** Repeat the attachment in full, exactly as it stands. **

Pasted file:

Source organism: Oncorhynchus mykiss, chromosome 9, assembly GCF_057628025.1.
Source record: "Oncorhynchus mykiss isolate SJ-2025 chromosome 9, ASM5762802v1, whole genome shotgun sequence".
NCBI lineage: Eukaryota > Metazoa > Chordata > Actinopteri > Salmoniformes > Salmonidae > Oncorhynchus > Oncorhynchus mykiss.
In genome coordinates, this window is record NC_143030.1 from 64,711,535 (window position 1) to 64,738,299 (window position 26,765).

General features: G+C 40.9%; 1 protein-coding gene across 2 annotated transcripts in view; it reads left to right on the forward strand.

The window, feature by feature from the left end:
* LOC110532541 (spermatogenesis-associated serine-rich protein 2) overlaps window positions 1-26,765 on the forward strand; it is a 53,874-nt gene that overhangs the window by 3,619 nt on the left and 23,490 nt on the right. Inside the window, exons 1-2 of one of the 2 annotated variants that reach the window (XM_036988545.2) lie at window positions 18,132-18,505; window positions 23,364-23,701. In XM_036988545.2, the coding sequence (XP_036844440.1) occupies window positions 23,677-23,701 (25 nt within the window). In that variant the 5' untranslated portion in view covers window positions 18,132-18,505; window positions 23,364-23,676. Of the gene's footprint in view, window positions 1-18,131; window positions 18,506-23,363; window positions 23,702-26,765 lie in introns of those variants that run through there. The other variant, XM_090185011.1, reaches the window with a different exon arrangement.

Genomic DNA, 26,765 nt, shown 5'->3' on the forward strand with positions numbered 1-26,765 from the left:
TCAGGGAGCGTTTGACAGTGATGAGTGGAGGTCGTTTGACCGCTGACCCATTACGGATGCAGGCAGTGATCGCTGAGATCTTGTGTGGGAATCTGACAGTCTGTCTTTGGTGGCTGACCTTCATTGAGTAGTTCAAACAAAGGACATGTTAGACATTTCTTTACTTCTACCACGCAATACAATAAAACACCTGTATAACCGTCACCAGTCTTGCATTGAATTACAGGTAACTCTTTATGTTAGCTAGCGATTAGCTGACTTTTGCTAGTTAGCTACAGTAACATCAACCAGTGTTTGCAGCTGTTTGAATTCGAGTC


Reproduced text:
Source organism: Oncorhynchus mykiss, chromosome 9, assembly GCF_057628025.1.
Source record: "Oncorhynchus mykiss isolate SJ-2025 chromosome 9, ASM5762802v1, whole genome shotgun sequence".
NCBI lineage: Eukaryota > Metazoa > Chordata > Actinopteri > Salmoniformes > Salmonidae > Oncorhynchus > Oncorhynchus mykiss.
In genome coordinates, this window is record NC_143030.1 from 64,711,535 (window position 1) to 64,738,299 (window position 26,765).

General features: G+C 40.9%; 1 protein-coding gene across 2 annotated transcripts in view; it reads left to right on the forward strand.

The window, feature by feature from the left end:
* LOC110532541 (spermatogenesis-associated serine-rich protein 2) overlaps window positions 1-26,765 on the forward strand; it is a 53,874-nt gene that overhangs the window by 3,619 nt on the left and 23,490 nt on the right. Inside the window, exons 1-2 of one of the 2 annotated variants that reach the window (XM_036988545.2) lie at window positions 18,132-18,505; window positions 23,364-23,701. In XM_036988545.2, the coding sequence (XP_036844440.1) occupies window positions 23,677-23,701 (25 nt within the window). In that variant the 5' untranslated portion in view covers window positions 18,132-18,505; window positions 23,364-23,676. Of the gene's footprint in view, window positions 1-18,131; window positions 18,506-23,363; window positions 23,702-26,765 lie in introns of those variants that run through there. The other variant, XM_090185011.1, reaches the window with a different exon arrangement.

Genomic DNA, 26,765 nt, shown 5'->3' on the forward strand with positions numbered 1-26,765 from the left:
TCAGGGAGCGTTTGACAGTGATGAGTGGAGGTCGTTTGACCGCTGACCCATTACGGATGCAGGCAGTGATCGCTGAGATCTTGTGTGGGAATCTGACAGTCTGTCTTTGGTGGCTGACCTTCATTGAGTAGTTCAAACAAAGGACATGTTAGACATTTCTTTACTTCTACCACGCAATACAATAAAACACCTGTATAACCGTCACCAGTCTTGCATTGAATTACAGGTAACTCTTTATGTTAGCTAGCGATTAGCTGACTTTTGCTAGTTAGCTACAGTAACATCAACCAGTGTTTGCAGCTGTTTGAATTCGAGTC